Thursday, April 21, 2011

Training for Life: Functional Fitness

What’s your “it?” Being a parent? Performing well in a job that requires physical labor? Participating in a sport? Feeling a little spring in your step when you do your daily errands? Regardless of what your “it” is, functional fitness training is the answer for improving your performance, energy, and aptitude to accomplish daily tasks in an enjoyable manner.

Personally, my fitness goals have changed over the years. Whereas once upon a time, my “it” was getting strong for baseball and feeling confident lifting weights in the gym, my focus has now shifted. I want to feel great going about my daily routine. Since my daily schedule and tasks vary greatly, and since I like to be spontaneous with regards to my physical activity (contrary to some popular advice, I do not plan out my workouts from day to day and week to week), I say that I train for life; and in my life, that means a variety of things from chasing my toddler around, to going through an intense training session, to playing a sport (not particularly well at this point in time), to helping move around 1000 pound pieces of equipment at one of our facilities.

Imagine going about your daily activities feeling winded, experiencing back pain, and in essence, be unable to “keep up.” Kind of scary, don’t you think? I train so that I can go about these daily activities with energy, stamina, and without pain or exhaustion. And as a competitive person, I also strive to not only “keep up,” but get out ahead of the “pack.” I call it life specific training. Life specific, or functional training, isn’t executing a barbell bicep curl with as much weight as possible. Last time I checked, curling up heavy weight on a barbell by flexing my elbow joint wasn’t required in most of my daily tasks. Instead, I am a bigger and bigger advocate or incorporating training that utilizes body weight resistance, stability, quick movements, and balance, while increasing your heart rate (thus training the most important muscle in the body). Functional circuit training can include the utilization of not only your own body weight, but stability balls, medicine balls, BOSU balance trainers, TRX systems, agility ladders, cones, plyometric boxes, jump rope, and a pair boxing gloves and a heavy bag or focus mitts (if you are training with a partner).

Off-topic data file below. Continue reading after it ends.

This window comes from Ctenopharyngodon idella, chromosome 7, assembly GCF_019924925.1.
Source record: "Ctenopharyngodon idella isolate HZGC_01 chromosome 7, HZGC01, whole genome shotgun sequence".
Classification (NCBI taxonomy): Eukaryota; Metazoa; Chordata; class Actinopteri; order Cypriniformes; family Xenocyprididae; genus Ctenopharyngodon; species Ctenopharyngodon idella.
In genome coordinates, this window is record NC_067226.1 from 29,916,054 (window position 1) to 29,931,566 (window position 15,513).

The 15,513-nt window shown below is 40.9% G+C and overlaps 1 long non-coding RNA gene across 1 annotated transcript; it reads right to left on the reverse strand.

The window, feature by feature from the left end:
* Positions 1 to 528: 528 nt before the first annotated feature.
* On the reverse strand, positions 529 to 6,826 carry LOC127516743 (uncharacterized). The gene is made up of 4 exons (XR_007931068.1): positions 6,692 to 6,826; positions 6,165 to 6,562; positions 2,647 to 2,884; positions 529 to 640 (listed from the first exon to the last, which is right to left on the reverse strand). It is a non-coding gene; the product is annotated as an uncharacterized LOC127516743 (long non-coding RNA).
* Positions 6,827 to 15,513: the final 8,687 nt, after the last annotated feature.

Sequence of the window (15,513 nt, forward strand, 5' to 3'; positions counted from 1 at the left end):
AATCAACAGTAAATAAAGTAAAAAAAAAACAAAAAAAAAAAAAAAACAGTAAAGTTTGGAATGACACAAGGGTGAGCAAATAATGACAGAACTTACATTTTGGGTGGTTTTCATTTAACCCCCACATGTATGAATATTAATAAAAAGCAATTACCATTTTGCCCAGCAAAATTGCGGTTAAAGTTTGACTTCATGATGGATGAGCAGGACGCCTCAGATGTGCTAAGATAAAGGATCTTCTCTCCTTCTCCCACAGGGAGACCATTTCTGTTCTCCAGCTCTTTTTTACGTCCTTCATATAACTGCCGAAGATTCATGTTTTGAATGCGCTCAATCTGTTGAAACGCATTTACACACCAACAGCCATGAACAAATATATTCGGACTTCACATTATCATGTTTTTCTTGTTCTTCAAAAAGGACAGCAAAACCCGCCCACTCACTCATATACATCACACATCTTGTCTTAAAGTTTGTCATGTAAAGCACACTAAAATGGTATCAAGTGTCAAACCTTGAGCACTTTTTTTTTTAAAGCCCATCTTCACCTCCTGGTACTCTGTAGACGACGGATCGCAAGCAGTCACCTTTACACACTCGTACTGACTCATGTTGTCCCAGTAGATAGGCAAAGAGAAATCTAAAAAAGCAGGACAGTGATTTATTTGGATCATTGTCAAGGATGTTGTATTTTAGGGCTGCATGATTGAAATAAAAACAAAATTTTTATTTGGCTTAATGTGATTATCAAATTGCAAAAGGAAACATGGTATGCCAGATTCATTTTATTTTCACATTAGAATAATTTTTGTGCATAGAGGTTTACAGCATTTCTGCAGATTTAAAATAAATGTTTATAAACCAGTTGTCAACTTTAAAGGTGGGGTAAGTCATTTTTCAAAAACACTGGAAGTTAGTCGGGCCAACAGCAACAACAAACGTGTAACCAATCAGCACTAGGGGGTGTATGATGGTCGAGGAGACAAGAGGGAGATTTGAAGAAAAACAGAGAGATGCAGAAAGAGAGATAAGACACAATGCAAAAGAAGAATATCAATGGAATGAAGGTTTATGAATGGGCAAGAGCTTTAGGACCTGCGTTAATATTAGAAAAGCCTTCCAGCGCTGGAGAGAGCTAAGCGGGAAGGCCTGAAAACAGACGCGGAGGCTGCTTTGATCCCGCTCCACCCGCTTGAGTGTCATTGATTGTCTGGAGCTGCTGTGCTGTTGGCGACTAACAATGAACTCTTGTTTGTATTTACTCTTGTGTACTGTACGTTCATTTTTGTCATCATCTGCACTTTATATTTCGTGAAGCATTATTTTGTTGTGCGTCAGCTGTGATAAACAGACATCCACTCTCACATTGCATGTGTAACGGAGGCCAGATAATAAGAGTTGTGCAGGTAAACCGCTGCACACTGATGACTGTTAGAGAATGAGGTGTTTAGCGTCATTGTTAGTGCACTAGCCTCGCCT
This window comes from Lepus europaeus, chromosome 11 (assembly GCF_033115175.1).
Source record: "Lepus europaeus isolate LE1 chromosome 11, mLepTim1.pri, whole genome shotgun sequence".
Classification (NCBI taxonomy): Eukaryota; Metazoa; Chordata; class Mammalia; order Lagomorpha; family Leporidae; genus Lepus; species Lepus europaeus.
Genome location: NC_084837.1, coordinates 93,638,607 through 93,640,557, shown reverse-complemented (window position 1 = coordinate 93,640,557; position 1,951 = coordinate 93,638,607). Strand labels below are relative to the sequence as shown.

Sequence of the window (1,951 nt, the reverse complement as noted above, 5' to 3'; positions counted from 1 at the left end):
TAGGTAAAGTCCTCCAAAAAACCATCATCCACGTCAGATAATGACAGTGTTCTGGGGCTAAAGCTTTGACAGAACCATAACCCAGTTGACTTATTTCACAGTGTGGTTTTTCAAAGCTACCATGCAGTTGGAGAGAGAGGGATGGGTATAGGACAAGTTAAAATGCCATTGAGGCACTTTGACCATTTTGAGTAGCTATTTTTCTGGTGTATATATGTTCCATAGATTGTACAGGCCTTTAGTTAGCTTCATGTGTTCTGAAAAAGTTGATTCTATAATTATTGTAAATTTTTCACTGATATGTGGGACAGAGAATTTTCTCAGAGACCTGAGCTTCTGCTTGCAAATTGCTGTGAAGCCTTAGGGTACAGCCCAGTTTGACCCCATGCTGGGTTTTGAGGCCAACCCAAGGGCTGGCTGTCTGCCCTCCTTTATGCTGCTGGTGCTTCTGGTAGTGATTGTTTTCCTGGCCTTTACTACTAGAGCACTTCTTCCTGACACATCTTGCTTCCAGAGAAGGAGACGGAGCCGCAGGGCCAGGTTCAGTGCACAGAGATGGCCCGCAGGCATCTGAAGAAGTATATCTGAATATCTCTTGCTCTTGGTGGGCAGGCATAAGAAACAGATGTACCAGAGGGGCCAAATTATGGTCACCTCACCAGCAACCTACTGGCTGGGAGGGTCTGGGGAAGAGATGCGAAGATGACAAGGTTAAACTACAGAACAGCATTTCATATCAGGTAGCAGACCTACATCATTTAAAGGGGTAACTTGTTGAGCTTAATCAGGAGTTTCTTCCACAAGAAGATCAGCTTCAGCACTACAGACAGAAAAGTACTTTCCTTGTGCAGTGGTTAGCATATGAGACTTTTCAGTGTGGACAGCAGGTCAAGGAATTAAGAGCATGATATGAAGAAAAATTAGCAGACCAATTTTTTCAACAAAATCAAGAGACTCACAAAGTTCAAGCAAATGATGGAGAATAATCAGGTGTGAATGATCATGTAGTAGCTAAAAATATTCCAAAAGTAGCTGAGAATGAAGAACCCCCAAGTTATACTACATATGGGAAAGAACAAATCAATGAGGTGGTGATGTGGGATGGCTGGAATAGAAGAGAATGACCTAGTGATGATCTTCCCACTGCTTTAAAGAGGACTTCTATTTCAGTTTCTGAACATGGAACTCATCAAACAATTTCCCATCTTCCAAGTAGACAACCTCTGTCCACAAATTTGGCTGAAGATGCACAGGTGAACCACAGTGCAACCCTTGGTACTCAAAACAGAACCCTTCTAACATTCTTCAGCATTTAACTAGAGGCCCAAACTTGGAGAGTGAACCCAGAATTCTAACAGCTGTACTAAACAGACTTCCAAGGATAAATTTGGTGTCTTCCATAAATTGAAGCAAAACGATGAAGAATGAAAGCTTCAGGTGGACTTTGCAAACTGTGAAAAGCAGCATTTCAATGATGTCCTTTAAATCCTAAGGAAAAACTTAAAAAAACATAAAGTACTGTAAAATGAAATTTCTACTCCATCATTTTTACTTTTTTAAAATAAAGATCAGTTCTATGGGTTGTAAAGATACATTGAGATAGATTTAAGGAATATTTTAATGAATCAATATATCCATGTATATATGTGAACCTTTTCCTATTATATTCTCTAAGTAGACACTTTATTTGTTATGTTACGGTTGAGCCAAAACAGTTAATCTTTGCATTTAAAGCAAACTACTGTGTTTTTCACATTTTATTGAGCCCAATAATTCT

I can’t speak highly enough for the value of shifting your attention to this style of training. The difference in how you will feel and perform becomes apparent very quickly, and the physical results will come with time. While weights and machines have their place in fitness training, exercise is trending more and more to the functional, life specific realm. Not only is it extremely advantageous in terms of doing your “it” better, but you can bring this style of training anywhere you go, and the equipment is inexpensive and not bulky. Just be sure to consult with a trainer, or increase your involvement in group fitness (many classes are now tailored toward this style of training) before making functional training the centerpiece of your program. As is the case in all modalities of training, there is margin for error, and without proper instruction and execution, you will not achieve optimal results, and could place yourself at risk of injury. Make a pledge to yourself, and train for life, and whatever you encounter in your daily life.

Written by Ian Savitz, Vice President of Operations for FACTS Fitness

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